Delivering bad news, whether to children or adults, is not easy. When I was first offered the position of director at my school, my mom offered me quick congratulations, but then moved quickly to the question on both of our minds:
“How will you be able to do that job without crying?”
Knowing that I am someone who worries about hurting people’s feelings and who is not particularly fond of confrontation, she questioned my ability to give bad news and have difficult conversations. My answer:
“I have no idea.”
After sharing this concern with several people, I received a piece of advice that has stuck with me ever since: “This is not about you.” I quickly learned that by keeping the students at the center of all I do, there is no conversation or decision that feels too unmanageable. My mantra: remember the kids, take a deep breath, and don’t beat around the bush when trying to say something important.
That being said, there will still be some conversations, no matter how important the well-being of your students is to you, that will keep you up at night. I have not yet learned how to make them feel easier. What I have learned, in my attempts to avoid hurting people’s feelings or creating uncomfortable dialogue, is that if you are not direct and attempt to soften the news too much, you will end up having the conversation again (and they only get progressively harder). I’ve also learned that if you avoid these kinds of conversations altogether, you will have created an environment where others do not trust your ability to make difficult decisions.
“Be a Buddha”
People are going to be angry with you. It is inevitable. They might yell, they may say things that are untrue, and they might make attacks against your character. This should not be an invitation to do the same. Larry has often inspired me with the way he remains calm under fire. On more than one occasion I have gone to him asking for advice about what to say when confronted by an angry parent. The best advice he has given me is sometimes to just say nothing.
“Be a buddha” he advises.
Mirror the emotions in yourself that you want others to take. I have found this advice incredibly useful when talking with angry parents. Sometimes they just need to be heard and responding defensively almost never resolves the situation.
¨Position versus interest¨
Sometimes a difficult conversation requires more than just listening. Eventually you are going to have to say something in response. Decide what it is the person with whom you are speaking really wants and realize that it will often be different than what they are asking for in that moment. Is a parent criticizing one of your teachers, thus making you feel particularly defensive, because she has a legitimate concern about their teaching, or is it because her daughter is sad and at home begging to be switched to a class where she can be with her best friend? Do the neighborhood store owners really want your students to avoid shopping at their store altogether, or are they just upset because they have noticed an increased amount of litter recently? This is a skill not quickly mastered.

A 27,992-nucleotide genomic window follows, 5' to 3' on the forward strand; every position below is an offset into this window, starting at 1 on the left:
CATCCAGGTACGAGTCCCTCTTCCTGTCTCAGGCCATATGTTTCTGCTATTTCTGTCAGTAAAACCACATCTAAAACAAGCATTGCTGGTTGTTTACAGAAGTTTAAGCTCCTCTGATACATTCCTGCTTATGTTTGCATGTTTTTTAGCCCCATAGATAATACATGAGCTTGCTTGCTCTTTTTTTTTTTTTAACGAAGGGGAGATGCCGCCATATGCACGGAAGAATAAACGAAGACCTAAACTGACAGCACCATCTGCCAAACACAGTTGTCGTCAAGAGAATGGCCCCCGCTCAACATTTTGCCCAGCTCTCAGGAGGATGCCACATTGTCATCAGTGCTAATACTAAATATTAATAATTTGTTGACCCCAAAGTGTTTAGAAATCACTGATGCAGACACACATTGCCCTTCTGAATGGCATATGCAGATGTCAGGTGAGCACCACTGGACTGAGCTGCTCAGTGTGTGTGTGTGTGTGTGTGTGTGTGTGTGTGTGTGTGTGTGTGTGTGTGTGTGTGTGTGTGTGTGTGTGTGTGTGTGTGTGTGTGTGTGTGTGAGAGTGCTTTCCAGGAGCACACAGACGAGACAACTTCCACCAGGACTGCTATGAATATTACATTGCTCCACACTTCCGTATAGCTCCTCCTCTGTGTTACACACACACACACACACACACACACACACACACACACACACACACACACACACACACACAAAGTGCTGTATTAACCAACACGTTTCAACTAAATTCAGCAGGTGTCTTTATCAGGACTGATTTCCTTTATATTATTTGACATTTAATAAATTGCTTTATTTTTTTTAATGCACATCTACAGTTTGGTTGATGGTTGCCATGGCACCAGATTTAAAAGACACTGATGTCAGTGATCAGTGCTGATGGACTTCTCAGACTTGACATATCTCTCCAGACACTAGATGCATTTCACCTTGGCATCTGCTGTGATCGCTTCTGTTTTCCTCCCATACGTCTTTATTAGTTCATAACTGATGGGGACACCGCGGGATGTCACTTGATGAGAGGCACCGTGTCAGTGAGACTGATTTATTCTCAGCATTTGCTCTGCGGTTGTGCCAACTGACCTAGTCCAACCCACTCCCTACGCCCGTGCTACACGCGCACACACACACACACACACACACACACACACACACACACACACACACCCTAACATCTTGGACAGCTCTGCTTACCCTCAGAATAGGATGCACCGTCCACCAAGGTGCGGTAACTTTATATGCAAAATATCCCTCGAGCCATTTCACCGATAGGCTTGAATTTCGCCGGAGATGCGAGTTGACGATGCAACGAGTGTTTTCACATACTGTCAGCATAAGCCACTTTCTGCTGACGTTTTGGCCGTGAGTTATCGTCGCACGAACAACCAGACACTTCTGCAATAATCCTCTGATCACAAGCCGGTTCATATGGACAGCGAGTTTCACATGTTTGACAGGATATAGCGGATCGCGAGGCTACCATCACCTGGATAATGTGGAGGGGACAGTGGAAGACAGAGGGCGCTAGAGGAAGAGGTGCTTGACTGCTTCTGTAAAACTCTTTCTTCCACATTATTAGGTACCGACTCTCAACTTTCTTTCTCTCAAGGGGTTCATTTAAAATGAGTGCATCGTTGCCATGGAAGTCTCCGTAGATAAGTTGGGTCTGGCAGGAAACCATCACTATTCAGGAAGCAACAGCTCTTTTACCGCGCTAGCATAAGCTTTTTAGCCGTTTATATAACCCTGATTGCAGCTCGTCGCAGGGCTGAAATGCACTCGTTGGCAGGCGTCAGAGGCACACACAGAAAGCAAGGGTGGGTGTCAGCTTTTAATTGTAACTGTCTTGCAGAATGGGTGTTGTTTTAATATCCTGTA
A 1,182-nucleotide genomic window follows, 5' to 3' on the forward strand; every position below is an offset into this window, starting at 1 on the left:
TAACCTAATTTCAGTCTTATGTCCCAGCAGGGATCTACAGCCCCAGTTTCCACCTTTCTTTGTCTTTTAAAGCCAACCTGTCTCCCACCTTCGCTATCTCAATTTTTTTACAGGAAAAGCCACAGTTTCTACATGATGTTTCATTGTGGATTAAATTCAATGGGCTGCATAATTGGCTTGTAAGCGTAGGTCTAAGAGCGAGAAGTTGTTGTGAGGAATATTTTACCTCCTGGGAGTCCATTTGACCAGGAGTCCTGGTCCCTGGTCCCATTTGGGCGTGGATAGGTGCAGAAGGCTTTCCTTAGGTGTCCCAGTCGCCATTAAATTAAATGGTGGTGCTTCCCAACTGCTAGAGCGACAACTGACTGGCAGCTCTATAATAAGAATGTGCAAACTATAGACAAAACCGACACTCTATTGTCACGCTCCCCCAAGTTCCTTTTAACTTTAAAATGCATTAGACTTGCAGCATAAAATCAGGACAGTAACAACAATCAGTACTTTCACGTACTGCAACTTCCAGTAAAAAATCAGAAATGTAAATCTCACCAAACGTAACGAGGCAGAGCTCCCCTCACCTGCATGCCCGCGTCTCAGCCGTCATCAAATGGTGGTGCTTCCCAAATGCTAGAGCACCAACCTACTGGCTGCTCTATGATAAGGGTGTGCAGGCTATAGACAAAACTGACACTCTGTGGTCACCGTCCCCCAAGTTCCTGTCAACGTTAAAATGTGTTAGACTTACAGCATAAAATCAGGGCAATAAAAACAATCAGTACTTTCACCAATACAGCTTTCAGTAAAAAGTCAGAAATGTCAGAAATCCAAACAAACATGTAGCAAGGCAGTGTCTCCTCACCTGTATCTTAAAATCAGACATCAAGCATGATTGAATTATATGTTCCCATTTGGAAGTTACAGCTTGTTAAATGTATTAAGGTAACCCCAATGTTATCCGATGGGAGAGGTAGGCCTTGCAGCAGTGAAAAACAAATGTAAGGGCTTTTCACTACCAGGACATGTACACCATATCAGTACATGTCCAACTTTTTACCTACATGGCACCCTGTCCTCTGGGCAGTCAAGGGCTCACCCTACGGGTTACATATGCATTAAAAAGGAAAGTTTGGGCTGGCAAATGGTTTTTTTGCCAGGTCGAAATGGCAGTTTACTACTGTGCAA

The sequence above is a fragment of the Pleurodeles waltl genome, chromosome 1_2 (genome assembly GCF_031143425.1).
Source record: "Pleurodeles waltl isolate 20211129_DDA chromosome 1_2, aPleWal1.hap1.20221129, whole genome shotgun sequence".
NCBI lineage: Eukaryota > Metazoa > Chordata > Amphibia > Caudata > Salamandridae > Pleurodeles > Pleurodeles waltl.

I have found that my instinct when dealing with angry people is to refute them when they make false claims or are overly aggressive, often missing entirely the problem that is really at hand. Just because someone is upset and is frustrating, does not mean you can dismiss their concerns. Find out what they want, figure out what you want, and work together towards creating mutual purpose. Often you are both entering the conversation starting with the same goals anyway. Also, it is disarming when you are angry and have just confronted someone for them to agree with you. This is another important time to remember “It’s not about you.” When people are angry it is not the time to let your ego get involved.
The beauty of working in education is the opportunity to reinvent oneself at the end of each year, to keep what worked, and to reflect and revise for the year to come. The leader I am is a work in progress, and thankfully so. I am a teacher, but more often a student, someone who learns from 6th graders and veteran teachers alike, and who has come to realize that mistakes are inevitable. I know that there are more mistakes and more challenges headed my way, but welcome them and all that they will teach me. And in the heat of these challenging moments, I will not forget Zakya Davis, who continues to remind me that it is not just the difficult situations, the challenging people, and the days where you think you might give up that define who you are, but the moment you overcome these obstacles and the lessons you learn along the way.